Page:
Sorry, I forgot to post this. Dusty arrived to inspect the second microwave, also badly dented, and then Shelf-a-Palozza planning commenced. In all the excitement, I failed in my blog duties.
I have less for you than usual today. The third and final bicycle grand tour of the year, La Vuelta a Espana (Tour of Spain) started Saturday, but I’m so far not paying much attention, and I completely missed the four-stage bike race that finished in Denver yesterday.
I did, finally, find spare checks, and you won’t believe me, but it was eminently satisfying to sit and pay bills. And to have some grasp on how we’re doing financially. Since I haven’t had a clue all month, and we’ve been spending quite recklessly, it’s good to have some sense.
Now I did have to do this without a calculator, despite owning at least three, but I figured out how to use the one on my phone, except I never figured out how to tell it to start from a negative number.
Two of the bills were from the electric association, closing out the meter we’ve only had since January and the other opening our new net meter. That’s because of the solar panels, and I have no idea what any of this means, but I’ll keep you informed as soon as I get that way.
We successfully hosted our second gathering, for breakfast yesterday, although Lynn did learn her stove is sloping — and it’s away from the grease trap. We maybe should have Kevin Davidson, an appliance professional, come out and make sure all our appliances are level and functioning correctly, preferably before the washing machine takes out the half-finished pet station.
[Speaking of Kevin, for all you HOQ’ers: we saw in the Gunnison paper that his daughter-in-law is a new teacher in the school district, back with husband Kit after a decade in Vietnam, along with their twin boys. I’m sure Kevin and wife Gail are ecstatic to have grandkids — oh, and kids — so close after being so far away.]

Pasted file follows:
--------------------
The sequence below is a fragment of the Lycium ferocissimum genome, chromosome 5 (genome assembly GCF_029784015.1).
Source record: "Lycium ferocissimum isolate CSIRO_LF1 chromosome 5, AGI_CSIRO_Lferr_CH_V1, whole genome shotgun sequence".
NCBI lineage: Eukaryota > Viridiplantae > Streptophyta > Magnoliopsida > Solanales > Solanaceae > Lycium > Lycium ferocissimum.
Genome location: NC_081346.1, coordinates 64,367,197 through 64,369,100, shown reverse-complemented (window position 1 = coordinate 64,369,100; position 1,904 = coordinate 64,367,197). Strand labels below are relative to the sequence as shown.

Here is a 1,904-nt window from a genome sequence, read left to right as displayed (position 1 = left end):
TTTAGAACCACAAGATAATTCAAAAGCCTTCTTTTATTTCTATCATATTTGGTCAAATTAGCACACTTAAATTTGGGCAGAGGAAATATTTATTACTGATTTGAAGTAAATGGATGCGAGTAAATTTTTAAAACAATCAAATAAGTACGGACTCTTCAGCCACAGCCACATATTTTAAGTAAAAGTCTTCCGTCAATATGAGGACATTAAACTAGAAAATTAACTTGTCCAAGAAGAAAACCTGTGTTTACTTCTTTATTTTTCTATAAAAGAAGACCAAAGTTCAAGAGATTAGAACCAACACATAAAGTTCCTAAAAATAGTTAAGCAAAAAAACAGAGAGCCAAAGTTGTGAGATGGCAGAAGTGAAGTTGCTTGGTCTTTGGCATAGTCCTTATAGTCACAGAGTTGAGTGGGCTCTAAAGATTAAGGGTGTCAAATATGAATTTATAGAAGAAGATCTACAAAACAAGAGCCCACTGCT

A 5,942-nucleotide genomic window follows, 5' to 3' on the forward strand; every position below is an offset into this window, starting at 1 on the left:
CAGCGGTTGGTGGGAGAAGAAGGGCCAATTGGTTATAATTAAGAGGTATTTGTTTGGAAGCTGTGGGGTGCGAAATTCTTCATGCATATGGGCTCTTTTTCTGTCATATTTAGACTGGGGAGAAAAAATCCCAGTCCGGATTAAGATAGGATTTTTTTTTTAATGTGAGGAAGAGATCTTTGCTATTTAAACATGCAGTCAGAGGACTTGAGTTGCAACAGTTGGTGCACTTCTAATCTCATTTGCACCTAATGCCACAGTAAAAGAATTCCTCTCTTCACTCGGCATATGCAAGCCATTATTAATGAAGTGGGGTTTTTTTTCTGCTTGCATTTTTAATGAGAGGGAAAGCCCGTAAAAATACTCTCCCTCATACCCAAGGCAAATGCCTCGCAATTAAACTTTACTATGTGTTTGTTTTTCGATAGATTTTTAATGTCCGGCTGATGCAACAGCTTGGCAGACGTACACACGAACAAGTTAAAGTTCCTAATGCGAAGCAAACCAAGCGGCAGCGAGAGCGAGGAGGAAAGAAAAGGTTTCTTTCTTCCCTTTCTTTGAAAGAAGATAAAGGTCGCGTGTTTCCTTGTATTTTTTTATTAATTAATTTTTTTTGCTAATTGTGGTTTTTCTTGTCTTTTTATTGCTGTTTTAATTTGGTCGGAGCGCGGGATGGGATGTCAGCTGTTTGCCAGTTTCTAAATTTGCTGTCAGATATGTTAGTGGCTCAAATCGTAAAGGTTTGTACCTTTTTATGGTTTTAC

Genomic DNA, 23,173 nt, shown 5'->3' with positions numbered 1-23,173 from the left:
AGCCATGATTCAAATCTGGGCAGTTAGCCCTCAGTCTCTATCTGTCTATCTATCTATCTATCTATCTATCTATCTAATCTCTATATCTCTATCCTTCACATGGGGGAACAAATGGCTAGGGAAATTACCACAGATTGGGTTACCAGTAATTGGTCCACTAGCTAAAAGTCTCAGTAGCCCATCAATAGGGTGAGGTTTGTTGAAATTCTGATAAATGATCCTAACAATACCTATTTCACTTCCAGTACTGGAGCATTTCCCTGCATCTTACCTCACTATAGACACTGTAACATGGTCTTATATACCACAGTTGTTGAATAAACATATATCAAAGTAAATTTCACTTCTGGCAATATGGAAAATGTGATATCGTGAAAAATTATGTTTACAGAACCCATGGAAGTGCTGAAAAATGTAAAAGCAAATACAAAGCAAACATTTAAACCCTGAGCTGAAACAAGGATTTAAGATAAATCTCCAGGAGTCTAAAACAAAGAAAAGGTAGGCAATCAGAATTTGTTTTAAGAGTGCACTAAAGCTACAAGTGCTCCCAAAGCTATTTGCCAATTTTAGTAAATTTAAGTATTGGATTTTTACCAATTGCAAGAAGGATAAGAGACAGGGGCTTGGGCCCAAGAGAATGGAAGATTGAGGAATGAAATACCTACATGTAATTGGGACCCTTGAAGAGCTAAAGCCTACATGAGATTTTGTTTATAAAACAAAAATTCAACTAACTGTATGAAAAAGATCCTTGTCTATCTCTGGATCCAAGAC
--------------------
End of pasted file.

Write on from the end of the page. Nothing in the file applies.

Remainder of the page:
Here’s another aside: I am having serious issues with my space bar (on the computer, not a cantina like in Star Wars), so if words are running together or widely spaced, I doubt it’s my fault.
Marrakesh has made no improvement, so he is headed back to the vet’s this afternoon. This has probably made our house transition easier, not having to argue with him about going outside, but I would have preferred that to this passive, sleeping cat with zero appetite (not even tuna!) and no interest in water.
Is it wrong to say I had a good time at the memorial service yesterday? Joanne Williams’ service itself was quite satisfying, conducted by her son and filled with touching tributes from Joanne’s friends from many walks of life. Everyone in the room seemed pleased when we learned that her son is going to keep her house. For now it will be his vacation home; he and his wife hope to retire here in a few years.
Afterwards I talked with several people I hadn’t seen in awhile, including my friend Grant Houston, editor of the Lake City SilverWorld. He always like to bring up the time we got his jeep stuck in a mudhole high on Stony Pass and how I didn’t want to get out in the mud to get the winch. I like to bring up how he didn’t want to get out in the mud to get the winch. And now neither of us can remember what exactly happened, but perhaps we spent long enough arguing about it that the engine dried off; anyway, we managed to get out of the mud without either of us getting dirty.